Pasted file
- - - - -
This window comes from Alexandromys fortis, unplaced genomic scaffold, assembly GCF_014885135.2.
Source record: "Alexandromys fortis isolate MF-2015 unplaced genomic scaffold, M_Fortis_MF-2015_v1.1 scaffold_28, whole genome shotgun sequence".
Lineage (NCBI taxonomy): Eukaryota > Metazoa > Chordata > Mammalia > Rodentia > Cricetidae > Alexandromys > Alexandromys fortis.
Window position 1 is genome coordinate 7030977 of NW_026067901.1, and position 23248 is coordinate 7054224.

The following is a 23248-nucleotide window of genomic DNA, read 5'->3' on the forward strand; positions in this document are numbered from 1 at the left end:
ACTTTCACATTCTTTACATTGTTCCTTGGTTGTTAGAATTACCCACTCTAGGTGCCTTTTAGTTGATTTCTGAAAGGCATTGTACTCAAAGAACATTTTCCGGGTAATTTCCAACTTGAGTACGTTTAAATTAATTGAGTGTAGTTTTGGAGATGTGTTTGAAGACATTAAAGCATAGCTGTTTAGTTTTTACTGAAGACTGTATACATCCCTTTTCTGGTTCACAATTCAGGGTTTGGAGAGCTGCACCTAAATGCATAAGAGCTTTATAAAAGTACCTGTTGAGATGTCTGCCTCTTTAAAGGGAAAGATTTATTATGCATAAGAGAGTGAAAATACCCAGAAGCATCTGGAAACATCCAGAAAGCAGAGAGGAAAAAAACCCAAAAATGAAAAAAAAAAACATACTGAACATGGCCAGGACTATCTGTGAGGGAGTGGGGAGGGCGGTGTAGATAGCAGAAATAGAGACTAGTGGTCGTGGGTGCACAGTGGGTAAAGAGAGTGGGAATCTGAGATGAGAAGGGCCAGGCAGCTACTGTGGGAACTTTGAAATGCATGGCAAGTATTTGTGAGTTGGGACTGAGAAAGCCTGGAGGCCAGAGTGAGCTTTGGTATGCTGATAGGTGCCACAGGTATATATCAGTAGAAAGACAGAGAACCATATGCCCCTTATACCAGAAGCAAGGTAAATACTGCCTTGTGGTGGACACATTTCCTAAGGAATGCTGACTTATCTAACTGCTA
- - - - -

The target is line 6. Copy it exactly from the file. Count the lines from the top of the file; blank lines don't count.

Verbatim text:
ACTTTCACATTCTTTACATTGTTCCTTGGTTGTTAGAATTACCCACTCTAGGTGCCTTTTAGTTGATTTCTGAAAGGCATTGTACTCAAAGAACATTTTCCGGGTAATTTCCAACTTGAGTACGTTTAAATTAATTGAGTGTAGTTTTGGAGATGTGTTTGAAGACATTAAAGCATAGCTGTTTAGTTTTTACTGAAGACTGTATACATCCCTTTTCTGGTTCACAATTCAGGGTTTGGAGAGCTGCACCTAAATGCATAAGAGCTTTATAAAAGTACCTGTTGAGATGTCTGCCTCTTTAAAGGGAAAGATTTATTATGCATAAGAGAGTGAAAATACCCAGAAGCATCTGGAAACATCCAGAAAGCAGAGAGGAAAAAAACCCAAAAATGAAAAAAAAAAACATACTGAACATGGCCAGGACTATCTGTGAGGGAGTGGGGAGGGCGGTGTAGATAGCAGAAATAGAGACTAGTGGTCGTGGGTGCACAGTGGGTAAAGAGAGTGGGAATCTGAGATGAGAAGGGCCAGGCAGCTACTGTGGGAACTTTGAAATGCATGGCAAGTATTTGTGAGTTGGGACTGAGAAAGCCTGGAGGCCAGAGTGAGCTTTGGTATGCTGATAGGTGCCACAGGTATATATCAGTAGAAAGACAGAGAACCATATGCCCCTTATACCAGAAGCAAGGTAAATACTGCCTTGTGGTGGACACATTTCCTAAGGAATGCTGACTTATCTAACTGCTA